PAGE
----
MomClub President Jenny Cross schlepped sketches of faces she saw on the street. They were not fully realized images, but Jenny Cross was hoping her daughter had not yet dropped her afternoon nap, so she kept the sketches in a Ziploc baggie in the inseam of her diaper bag. In the late afternoon, after a day’s stroller-pushing and StoryTime singalongs, she would get a coffee at Panera, find a seat away from the overhead stereo, unwrap the sketches, hold them with the tips of her fingers, and spend the precious few minutes of her daughter’s nap trying to remember her former self.
The sketches weighed 12 ounces and smelled of baby wipes. They were made in haste, but Jenny understood that haste was the only way she could do anything for herself these days.
At the end of her daughter’s nap, she would hurriedly cram the sketches back into the diaper bag. Distracted, slightly irritated, she would get up and move along the other stroller-pushing moms on the sidewalk, checking the sky for rain, making a quick stop at Target for dish soap, then at full dark she would lay beside her daughter in the child’s narrow foam mattress, wondering how on Earth some women managed to be both successful artists and mothers.
The things they schlepped were heavy, messy and determined by necessity. Among the necessities or near-necessities were diapers, healthy snacks, unhealthy snacks, baby wipes, markers, crayons, paper, water bottle, phone, keys, wallet, Chapstick, tampons, pads, umbrella, and two or three toys. Together, these items weighed between 15 and 20 pounds, depending upon a child’s habits or attention span while inside the stroller.
Henrietta Dobbins, whose child was in the midst of not-so-successful potty training, schlepped a portable potty as well as two extra sets of clothing; her child was especially fond of peeing, and one time starting to poop, on the library floor. Danielle Jensen, whose son had severe life-threatening allergies, schlepped an epi-pen, hand sanitizer, Motrin, Benadryl, a cell phone charger, a plastic laminated card listing all her son’s allergies, and a dread in her heart that felt like being held up at gunpoint every time they ate inside a restaurant.
Tasha Lavender, who was scared, and newly divorced, and couldn’t cope, schlepped Nips bottles of whiskey which she sipped from throughout the day, until her daughter fell off the monkey bars in mid-April and Tisha experienced her daughter’s broke-wristed crying screams like a shot in her own head.
They were called SAHM’s or WM’s or WFHM’s. To schlep something was to ache for it, as when Moms Club President Jenny Cross ached for time to work on her art, ached and ached at the play spaces and birthday parties and story hours.
Inside their strollers they schlepped groceries—12 pounds—and Danielle Jensen schlepped her own meals specially prepared for her allergic son and a need to read the ingredients on every food item and wipe down every surface before eating. Until her daughter broke her wrist, Tasha Lavender schlepped, in addition to the Nips bottles, an angry screed which she planned to one day unload upon her daughter’s father, should he ever have the nerve to show his face again, a screed which, for her, was a necessity.
Meghan Sanders, who was forced back to work after just three weeks, schlepped a breast pump and all its parts that needed to be taken apart, cleaned, and reassembled after every use. Norma Bowker schlepped a new diaper bag, after her last one was stolen from the library parking lot. Rosie Kiley schlepped books of poetry, which, not once, did anyone see her read.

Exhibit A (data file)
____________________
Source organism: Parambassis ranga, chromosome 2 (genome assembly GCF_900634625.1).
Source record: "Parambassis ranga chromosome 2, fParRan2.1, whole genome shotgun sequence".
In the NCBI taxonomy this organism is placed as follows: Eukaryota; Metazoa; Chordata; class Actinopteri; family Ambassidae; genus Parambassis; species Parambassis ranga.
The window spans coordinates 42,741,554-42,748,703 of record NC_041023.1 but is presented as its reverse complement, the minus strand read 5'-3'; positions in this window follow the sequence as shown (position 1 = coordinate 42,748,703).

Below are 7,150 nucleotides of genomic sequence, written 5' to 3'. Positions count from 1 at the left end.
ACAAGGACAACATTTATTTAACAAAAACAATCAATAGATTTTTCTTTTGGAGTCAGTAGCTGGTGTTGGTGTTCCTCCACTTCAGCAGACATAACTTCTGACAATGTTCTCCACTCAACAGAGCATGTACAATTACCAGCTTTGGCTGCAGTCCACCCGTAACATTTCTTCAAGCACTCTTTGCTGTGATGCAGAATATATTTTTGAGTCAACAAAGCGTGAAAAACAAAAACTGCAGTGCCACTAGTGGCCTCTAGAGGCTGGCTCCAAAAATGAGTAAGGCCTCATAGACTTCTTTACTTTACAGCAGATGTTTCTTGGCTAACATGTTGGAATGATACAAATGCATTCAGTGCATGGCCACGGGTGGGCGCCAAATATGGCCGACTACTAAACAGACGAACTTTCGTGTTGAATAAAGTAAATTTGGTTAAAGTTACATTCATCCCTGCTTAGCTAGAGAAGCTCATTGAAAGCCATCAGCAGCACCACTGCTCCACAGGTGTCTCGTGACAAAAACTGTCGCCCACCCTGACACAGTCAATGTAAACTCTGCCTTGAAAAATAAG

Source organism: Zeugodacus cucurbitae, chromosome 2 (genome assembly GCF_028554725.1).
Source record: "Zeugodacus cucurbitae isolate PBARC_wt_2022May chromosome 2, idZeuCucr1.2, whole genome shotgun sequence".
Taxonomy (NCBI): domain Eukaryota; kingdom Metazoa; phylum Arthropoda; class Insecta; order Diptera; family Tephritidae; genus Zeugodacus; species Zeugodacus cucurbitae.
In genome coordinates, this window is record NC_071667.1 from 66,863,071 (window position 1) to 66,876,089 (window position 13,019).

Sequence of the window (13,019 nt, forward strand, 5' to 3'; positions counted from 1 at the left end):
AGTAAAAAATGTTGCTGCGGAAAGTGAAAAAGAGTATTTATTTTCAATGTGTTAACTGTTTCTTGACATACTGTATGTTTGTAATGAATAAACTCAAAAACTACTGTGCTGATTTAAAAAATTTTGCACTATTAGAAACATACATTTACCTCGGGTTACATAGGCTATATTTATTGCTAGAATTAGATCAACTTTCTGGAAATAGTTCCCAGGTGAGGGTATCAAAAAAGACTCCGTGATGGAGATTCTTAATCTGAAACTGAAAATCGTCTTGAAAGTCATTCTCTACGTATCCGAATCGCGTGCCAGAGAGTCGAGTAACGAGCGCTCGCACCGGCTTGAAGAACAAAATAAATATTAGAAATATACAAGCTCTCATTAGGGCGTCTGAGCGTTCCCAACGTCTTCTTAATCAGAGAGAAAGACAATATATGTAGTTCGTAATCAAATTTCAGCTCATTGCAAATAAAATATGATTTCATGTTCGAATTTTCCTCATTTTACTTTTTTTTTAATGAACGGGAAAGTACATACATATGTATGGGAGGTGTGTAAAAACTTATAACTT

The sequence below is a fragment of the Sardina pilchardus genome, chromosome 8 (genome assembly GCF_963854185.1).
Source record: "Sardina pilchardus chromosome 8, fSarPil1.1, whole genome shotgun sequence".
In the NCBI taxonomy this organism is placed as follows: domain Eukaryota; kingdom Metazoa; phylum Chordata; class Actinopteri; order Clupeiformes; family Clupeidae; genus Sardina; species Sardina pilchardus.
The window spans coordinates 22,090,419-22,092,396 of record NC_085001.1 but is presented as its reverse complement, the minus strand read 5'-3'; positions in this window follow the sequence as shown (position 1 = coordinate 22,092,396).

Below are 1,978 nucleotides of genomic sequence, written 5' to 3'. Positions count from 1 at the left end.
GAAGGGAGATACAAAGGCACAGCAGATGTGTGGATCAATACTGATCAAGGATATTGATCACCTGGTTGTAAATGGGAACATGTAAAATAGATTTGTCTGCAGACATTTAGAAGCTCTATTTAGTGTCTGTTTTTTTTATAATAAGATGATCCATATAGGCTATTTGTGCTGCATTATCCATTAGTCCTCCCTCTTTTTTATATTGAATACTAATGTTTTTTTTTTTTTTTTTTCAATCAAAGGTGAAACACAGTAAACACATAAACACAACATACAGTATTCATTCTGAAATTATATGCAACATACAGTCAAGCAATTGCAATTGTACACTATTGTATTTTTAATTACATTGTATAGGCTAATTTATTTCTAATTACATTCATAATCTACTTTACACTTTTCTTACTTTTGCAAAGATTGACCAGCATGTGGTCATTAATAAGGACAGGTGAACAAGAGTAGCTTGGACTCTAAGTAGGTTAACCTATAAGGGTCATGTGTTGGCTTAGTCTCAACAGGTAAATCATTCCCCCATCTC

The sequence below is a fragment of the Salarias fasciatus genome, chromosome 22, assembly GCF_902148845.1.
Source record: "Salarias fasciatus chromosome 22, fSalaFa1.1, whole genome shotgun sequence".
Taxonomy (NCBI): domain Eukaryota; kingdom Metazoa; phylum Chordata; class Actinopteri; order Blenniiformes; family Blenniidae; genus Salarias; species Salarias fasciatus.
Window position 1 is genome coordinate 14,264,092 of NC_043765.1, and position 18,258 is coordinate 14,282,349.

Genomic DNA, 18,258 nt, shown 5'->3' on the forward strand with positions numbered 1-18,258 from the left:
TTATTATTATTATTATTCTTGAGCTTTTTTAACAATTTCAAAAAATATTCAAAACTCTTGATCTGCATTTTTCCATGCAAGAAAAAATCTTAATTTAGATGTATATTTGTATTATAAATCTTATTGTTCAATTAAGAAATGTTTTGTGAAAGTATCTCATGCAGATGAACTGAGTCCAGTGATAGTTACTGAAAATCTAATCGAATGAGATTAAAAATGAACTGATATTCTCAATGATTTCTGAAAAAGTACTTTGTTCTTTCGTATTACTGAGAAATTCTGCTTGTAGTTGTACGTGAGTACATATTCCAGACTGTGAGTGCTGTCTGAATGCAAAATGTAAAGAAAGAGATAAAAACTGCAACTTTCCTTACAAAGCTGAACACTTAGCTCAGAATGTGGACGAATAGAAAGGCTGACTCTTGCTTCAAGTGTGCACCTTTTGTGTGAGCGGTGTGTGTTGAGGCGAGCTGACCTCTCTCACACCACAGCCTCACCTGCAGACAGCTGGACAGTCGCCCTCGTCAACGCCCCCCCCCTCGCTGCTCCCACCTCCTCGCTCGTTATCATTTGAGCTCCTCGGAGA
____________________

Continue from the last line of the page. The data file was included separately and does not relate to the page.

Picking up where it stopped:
Because society was regressive and booby-trapped, it was SOP for each mother to endure and schlep various sexist or otherwise off-putting remarks throughout the day. On hot days, pushing their bags and strollers and children up steep hills, men on the street told them to smile, a comment that weighed 50 pounds, but which on scorching days seemed much heavier.
By necessity, and because SOP, they all schlepped their children, first inside of them and then on the outside. Very few schlepped the body, or the selves, that they once had, before having children.
Because the nights were cold, and because the rain was wet, each mother attached thick sleeping-bag like blankets to the strollers. With its quilted liner, the blanket weighed almost 1.5 pounds and cost over a hundred dollars, but it was a good investment, especially if your child napped inside of it. However, someone almost always remarked, “I sure would love to be inside that!” The comment, without exception made by men, and meant to imply that they would enjoy being cozy and schlepped around all day by women, weighed 90 pounds.
In March, for example, when Tasha Lavender had thrown her back out, and was trying to strap her daughter into her stroller, and was wincing in pain, her entire body screaming from the exertions of day in and day out child care, and as she pushed her daughter along the unshoveled Pittsburgh sidewalks, her neck and chest and back covered in sticky cold sweat under her winter coat, a passing man said, “Boy, I’d love to be inside that thing!” And Tasha gritted her teeth, thinking once more of her daughter’s father, who was somewhere unavailable, and far away.
Everyone knew parenthood was a blessing, and nobody wished to appear ungrateful. But it had to be said: Being the default parent implied burdens beyond the physical and emotional. Almost everyone had put some aspect of their lives on hold. Almost everyone was terrified of not being enough for both their children as well as for other adults.
The things women schlepped inside. The things women did or felt they had to do.
To another complaining mom, Jenny Cross might give a curt little nod. Or she might not. She might just shrug and say, “Hang in there!” Then she would accept the boogers her daughter offered up as gifts and she would look around for a tissue. Someone was always schlepping them.